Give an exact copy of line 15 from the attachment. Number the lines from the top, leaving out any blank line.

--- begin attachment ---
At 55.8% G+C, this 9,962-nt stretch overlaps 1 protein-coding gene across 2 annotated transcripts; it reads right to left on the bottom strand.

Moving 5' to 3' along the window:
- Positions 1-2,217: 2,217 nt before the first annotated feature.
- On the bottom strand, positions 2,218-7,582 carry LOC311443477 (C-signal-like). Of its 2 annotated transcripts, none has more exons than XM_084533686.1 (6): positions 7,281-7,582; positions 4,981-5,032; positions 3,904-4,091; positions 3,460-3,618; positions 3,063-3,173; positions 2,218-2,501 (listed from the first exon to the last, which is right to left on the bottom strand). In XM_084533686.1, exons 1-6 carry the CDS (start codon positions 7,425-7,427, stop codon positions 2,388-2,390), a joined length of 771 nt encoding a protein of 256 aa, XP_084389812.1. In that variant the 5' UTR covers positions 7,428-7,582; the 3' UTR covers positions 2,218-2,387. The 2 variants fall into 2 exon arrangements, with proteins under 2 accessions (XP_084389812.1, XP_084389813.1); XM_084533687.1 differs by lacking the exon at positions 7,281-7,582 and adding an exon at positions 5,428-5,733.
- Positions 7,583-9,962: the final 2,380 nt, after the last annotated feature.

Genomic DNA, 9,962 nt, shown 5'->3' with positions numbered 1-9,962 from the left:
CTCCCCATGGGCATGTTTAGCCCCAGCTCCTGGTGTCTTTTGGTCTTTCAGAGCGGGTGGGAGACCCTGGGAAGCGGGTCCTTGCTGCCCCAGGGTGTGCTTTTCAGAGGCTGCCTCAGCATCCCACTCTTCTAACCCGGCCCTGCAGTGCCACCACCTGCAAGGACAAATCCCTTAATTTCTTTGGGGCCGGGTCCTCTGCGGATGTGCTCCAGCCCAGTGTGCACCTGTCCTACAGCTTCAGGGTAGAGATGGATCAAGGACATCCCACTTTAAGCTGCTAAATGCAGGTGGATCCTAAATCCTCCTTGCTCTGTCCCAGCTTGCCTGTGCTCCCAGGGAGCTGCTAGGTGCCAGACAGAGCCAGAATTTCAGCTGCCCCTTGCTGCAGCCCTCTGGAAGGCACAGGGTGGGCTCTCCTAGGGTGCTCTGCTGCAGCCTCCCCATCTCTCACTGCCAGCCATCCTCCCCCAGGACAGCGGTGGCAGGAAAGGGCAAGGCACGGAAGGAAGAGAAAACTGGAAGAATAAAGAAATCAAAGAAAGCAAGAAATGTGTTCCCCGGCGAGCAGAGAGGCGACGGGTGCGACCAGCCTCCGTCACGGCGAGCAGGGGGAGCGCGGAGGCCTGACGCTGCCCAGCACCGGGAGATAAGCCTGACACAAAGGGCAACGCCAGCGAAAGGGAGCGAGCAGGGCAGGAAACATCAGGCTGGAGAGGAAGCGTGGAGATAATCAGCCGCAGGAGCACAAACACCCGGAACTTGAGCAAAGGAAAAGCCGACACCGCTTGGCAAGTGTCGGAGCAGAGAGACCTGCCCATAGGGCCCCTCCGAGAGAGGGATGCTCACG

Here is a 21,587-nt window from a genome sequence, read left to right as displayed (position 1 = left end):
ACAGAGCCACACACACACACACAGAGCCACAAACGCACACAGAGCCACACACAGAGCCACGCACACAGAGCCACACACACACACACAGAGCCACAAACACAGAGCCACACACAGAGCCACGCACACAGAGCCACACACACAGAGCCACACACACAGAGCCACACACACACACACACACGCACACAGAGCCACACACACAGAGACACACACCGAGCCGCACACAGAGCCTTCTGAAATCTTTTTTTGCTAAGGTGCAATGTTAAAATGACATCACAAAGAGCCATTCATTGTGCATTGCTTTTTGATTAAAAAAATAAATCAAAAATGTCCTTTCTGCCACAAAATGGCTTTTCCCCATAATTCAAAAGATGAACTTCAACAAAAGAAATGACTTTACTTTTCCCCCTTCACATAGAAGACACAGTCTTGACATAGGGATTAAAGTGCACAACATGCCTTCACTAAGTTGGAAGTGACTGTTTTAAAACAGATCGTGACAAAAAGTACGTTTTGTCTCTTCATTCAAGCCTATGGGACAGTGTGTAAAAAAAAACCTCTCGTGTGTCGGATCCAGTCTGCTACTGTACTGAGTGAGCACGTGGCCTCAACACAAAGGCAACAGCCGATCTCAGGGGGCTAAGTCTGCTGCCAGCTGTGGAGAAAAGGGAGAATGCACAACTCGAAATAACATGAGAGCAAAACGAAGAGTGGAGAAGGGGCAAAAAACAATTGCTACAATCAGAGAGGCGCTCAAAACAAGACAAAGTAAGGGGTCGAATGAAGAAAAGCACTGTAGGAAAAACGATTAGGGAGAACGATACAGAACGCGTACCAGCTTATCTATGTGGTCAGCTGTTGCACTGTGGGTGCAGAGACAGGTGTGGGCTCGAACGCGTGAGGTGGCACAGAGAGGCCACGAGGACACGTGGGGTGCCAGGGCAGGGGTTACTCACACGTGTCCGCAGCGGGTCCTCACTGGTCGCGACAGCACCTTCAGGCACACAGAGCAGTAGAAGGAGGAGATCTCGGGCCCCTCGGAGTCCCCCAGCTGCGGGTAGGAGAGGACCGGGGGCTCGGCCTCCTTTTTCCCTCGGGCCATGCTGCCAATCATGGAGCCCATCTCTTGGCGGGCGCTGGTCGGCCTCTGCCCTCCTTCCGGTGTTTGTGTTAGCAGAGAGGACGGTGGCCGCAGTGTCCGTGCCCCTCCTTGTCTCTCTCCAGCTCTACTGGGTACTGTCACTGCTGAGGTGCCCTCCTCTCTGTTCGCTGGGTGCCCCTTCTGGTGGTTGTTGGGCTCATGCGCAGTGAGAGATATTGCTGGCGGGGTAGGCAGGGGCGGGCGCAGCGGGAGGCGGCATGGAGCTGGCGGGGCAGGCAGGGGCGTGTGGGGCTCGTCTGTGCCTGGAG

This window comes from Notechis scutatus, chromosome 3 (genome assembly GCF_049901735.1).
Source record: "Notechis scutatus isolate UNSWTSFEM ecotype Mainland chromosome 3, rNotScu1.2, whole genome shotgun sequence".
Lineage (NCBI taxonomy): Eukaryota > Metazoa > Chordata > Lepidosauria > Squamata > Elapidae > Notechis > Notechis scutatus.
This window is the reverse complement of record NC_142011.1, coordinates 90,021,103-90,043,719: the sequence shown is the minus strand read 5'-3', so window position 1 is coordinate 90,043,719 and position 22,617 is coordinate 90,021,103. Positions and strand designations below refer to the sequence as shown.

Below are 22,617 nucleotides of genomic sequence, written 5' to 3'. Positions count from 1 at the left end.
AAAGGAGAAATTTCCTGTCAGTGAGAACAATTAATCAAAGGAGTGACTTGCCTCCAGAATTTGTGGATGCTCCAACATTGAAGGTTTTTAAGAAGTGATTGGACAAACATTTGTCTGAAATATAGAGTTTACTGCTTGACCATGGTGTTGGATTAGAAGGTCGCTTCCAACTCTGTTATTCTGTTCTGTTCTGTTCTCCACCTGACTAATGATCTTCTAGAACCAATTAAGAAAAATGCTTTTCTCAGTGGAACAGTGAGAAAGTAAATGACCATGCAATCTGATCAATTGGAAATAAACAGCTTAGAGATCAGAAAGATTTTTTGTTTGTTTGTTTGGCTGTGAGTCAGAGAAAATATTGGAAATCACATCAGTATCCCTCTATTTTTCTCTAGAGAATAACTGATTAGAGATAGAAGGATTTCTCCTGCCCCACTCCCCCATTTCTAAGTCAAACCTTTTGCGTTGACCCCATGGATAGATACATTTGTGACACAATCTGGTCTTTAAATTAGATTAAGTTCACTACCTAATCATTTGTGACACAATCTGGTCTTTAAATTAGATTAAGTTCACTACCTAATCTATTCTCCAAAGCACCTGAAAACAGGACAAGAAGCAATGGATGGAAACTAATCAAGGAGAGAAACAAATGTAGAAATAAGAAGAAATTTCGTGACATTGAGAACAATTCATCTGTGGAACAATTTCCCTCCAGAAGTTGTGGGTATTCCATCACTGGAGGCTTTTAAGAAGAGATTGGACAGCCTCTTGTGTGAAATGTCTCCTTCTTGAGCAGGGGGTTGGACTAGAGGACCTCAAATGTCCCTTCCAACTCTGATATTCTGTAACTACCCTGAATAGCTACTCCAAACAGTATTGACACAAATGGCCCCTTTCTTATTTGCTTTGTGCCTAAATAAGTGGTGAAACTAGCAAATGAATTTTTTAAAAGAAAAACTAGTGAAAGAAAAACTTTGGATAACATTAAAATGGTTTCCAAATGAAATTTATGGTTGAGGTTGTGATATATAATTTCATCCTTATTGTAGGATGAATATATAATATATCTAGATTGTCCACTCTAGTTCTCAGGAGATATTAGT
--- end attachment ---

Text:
AAAGGAGAAATTTCCTGTCAGTGAGAACAATTAATCAAAGGAGTGACTTGCCTCCAGAATTTGTGGATGCTCCAACATTGAAGGTTTTTAAGAAGTGATTGGACAAACATTTGTCTGAAATATAGAGTTTACTGCTTGACCATGGTGTTGGATTAGAAGGTCGCTTCCAACTCTGTTATTCTGTTCTGTTCTGTTCTCCACCTGACTAATGATCTTCTAGAACCAATTAAGAAAAATGCTTTTCTCAGTGGAACAGTGAGAAAGTAAATGACCATGCAATCTGATCAATTGGAAATAAACAGCTTAGAGATCAGAAAGATTTTTTGTTTGTTTGTTTGGCTGTGAGTCAGAGAAAATATTGGAAATCACATCAGTATCCCTCTATTTTTCTCTAGAGAATAACTGATTAGAGATAGAAGGATTTCTCCTGCCCCACTCCCCCATTTCTAAGTCAAACCTTTTGCGTTGACCCCATGGATAGATACATTTGTGACACAATCTGGTCTTTAAATTAGATTAAGTTCACTACCTAATCATTTGTGACACAATCTGGTCTTTAAATTAGATTAAGTTCACTACCTAATCTATTCTCCAAAGCACCTGAAAACAGGACAAGAAGCAATGGATGGAAACTAATCAAGGAGAGAAACAAATGTAGAAATAAGAAGAAATTTCGTGACATTGAGAACAATTCATCTGTGGAACAATTTCCCTCCAGAAGTTGTGGGTATTCCATCACTGGAGGCTTTTAAGAAGAGATTGGACAGCCTCTTGTGTGAAATGTCTCCTTCTTGAGCAGGGGGTTGGACTAGAGGACCTCAAATGTCCCTTCCAACTCTGATATTCTGTAACTACCCTGAATAGCTACTCCAAACAGTATTGACACAAATGGCCCCTTTCTTATTTGCTTTGTGCCTAAATAAGTGGTGAAACTAGCAAATGAATTTTTTAAAAGAAAAACTAGTGAAAGAAAAACTTTGGATAACATTAAAATGGTTTCCAAATGAAATTTATGGTTGAGGTTGTGATATATAATTTCATCCTTATTGTAGGATGAATATATAATATATCTAGATTGTCCACTCTAGTTCTCAGGAGATATTAGT